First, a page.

About this Research Topic
Metabolic myopathies (MM) and motor neuron diseases (MND) comprise a heterogeneous group of disorders characterized by impaired oxidative metabolism and/or reduced muscle strength. Patients affected by MM and MND show signs of progressive reduction of exercise tolerance and easy fatigability, with a progressive and devasting effect on the quality of life. The complex multifactorial pathogenesis of MM and MND, from cellular to systems derangement perspective, is an extraordinary challenge for human physiology research in order to improve the resiliency of this patients, in childhood and adult life, or to accompany them till the end of their lives.
Finding a cure or taking care of patients affected by the wide clinical spectrum of MM and MND requires the recognition of mechanisms that jeopardize both oxidative metabolism as well as skeletal muscle strength during exercise. Indeed, at rest, in a state where there is no activity, oxidative metabolic resources and muscle strength are essentially underused. On the other hand, the full expression of integration and efficiency of our body systems is critically exposed during exercise. The incapacity of the cells to breakdown carbohydrates and fatty acids to generate adenosine triphosphate (as in MM) and/or the inability of motor neurons to activate functional firing motor units (as in MND) are the result of the inadequacy of cellular and body systems to cope with exercise requirements. In MM and MND, exercise triggers the inherent flaws in cellular energy metabolism and motor units’ recruitment due to the diseases and finally reveal a severely impaired physical function.
The aim of this Topic is to encourage further research in the area and foster a prolific discussion from different perspectives. Thus, it seems rational to evaluate the efficiency of the O2 transport-utilization chain during exercise to recognize either early manifestation of oxidative metabolism impairment and residual oxidative capacity. Accordingly, the assessment of the impact of precision training and/or diet, “as medicine”, can lead to new therapies aimed at counteracting the conditions threatening oxidative metabolism and the determinants of force in skeletal muscle during exercise.
The proposed Research Topic “Strategies to fight exercise intolerance in neuromuscular disorders” will address relevant issues from different perspectives including investigation of oxidative metabolism and muscle strength during exercise, as well as precision exercise and/or diet used as therapy in patients. We encourage submission of all manuscripts ranging from cell metabolism to integrative physiology during exercise in patients with MM and MND including, but not limited, to: cardiopulmonary O2 delivery to tissues; skeletal muscles O2 extraction (counting mitochondrial function); exercise tolerance and muscle strength after personalized exercise and/or dietary regimen; strategies to introduce precision exercise and/or diet in clinical settings.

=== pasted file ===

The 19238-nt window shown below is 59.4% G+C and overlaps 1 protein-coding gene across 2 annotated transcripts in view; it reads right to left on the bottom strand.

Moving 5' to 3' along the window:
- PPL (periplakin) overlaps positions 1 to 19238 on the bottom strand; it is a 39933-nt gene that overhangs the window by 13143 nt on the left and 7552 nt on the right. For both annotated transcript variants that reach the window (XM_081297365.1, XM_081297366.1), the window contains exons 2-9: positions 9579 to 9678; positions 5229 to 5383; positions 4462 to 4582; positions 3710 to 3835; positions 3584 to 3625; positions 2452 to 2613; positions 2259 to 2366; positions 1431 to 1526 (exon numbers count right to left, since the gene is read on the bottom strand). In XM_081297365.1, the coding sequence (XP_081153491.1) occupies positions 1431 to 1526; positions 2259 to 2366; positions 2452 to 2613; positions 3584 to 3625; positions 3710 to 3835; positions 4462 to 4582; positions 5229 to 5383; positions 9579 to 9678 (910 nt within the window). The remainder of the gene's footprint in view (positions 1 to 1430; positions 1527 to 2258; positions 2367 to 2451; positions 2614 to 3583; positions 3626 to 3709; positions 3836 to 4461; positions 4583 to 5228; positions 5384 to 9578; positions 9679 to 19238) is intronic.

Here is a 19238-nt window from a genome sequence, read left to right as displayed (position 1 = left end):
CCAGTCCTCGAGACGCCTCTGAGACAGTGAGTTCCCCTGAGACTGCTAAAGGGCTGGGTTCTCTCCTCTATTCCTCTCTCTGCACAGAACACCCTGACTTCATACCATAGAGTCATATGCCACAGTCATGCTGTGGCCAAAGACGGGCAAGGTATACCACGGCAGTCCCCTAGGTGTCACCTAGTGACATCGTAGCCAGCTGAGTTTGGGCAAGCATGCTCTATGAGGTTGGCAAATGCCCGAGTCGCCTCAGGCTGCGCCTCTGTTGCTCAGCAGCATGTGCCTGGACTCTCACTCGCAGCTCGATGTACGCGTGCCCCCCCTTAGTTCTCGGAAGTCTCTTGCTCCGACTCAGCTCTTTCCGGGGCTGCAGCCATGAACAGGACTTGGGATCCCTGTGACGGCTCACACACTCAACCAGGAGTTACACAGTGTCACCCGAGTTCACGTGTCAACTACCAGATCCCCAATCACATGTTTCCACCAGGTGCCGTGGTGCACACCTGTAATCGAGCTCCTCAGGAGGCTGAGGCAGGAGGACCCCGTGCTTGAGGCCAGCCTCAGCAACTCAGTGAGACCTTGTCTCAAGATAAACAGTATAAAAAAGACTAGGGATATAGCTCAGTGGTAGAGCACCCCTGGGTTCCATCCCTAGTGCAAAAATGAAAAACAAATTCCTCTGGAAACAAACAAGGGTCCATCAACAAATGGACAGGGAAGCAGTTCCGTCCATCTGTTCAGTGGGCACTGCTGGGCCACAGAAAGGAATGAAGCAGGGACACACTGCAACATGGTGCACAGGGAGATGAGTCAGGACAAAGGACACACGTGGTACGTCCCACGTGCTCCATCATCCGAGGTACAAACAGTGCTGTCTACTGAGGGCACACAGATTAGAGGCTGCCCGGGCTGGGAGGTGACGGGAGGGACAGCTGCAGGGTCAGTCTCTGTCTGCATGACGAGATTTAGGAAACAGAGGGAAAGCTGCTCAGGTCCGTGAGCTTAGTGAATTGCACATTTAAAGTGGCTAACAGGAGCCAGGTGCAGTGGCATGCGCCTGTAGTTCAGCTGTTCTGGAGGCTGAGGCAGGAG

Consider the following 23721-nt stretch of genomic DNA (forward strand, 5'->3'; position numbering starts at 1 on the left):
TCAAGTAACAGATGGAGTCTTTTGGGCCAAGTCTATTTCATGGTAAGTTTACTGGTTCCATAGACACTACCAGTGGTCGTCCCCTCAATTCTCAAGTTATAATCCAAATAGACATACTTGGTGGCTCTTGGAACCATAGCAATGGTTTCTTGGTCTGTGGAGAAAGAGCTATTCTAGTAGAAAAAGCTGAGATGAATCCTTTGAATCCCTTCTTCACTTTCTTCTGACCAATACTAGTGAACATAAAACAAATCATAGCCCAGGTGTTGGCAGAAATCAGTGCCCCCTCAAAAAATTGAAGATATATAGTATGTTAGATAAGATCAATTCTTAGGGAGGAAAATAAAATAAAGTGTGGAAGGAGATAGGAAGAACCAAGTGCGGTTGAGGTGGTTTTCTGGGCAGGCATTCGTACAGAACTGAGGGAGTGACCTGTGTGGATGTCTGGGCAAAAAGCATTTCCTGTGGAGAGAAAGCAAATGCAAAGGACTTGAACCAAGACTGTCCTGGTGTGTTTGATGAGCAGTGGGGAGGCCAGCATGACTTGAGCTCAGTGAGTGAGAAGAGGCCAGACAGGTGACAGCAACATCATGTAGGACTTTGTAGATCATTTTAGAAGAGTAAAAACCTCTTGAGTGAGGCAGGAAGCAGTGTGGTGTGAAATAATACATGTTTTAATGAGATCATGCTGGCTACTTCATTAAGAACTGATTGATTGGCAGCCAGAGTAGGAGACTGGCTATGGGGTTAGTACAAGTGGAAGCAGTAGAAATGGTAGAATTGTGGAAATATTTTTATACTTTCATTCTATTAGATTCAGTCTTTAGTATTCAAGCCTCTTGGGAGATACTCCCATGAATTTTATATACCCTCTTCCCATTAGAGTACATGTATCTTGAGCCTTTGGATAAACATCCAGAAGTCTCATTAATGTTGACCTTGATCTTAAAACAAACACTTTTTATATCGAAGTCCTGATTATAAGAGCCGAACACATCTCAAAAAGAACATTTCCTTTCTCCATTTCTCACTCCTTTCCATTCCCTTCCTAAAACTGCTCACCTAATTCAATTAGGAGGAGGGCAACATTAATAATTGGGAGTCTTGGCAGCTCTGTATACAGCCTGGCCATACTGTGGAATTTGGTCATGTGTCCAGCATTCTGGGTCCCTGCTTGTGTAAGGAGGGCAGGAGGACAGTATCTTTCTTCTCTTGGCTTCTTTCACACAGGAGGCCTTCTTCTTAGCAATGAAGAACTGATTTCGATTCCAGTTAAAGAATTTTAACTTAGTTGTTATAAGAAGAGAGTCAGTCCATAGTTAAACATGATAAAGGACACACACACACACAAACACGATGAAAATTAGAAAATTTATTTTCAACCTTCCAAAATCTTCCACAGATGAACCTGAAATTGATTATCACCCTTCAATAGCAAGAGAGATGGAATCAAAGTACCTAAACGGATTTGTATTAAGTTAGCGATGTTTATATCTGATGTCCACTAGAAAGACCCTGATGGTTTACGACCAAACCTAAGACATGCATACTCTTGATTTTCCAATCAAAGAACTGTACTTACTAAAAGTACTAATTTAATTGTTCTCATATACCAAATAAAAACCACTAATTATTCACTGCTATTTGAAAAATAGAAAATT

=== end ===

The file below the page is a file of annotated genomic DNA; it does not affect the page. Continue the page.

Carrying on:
We welcome original research papers, narrative or systematic review contributions and editorial articles. Submissions from clinicians, exercise physiologists, molecular biologists, geneticists, nutritionists and dietitians are encouraged.
Some potential themes of interest for this Research Topic will be:
Functional evaluation of skeletal muscle oxidative metabolism in patients with MM and MND, including VO2 uptake and Near Infrared Spectroscopy investigations;
Effects of precision exercise training in patients with MM and MND, including the evaluation of the impact of different exercise regimens (intensities, resistance and/or endurance, interval training, etc) as well as the adaptation to exercise training programs from the molecular and cellular level to the integrated response of systems;
Effect of training in animal models of MM and MND, including new biomarkers enlighten early parameters of muscle adaptations/remodelling induced by various exercise regimens or acute response to exercise;
Impact of diet on mitochondrial function in animal models of MM and MND, including the response to hypoxia induced by exercise;
Impact of diet on oxidative metabolism during exercise in patients with MM and MND, including clinical evaluations and hearth and muscle imaging;
Correlation between clinical predictors of MM and MND progression and exercise physiology outcomes of reduced exercise tolerance;
Strategies to introduce exercise and/or diet as medicine into practical clinical applications or practice in systems supporting care of patients with MM and MND; and
Impact of precision exercise and/or diet to the quality of life of patients with MM and MND.
Keywords: Oxidative metabolism, motor neuron disorders, metabolic myopathies, exercise, diet
Important Note: All contributions to this Research Topic must be within the scope of the section and journal to which they are submitted, as defined in their mission statements. Frontiers reserves the right to guide an out-of-scope manuscript to a more suitable section or journal at any stage of peer review.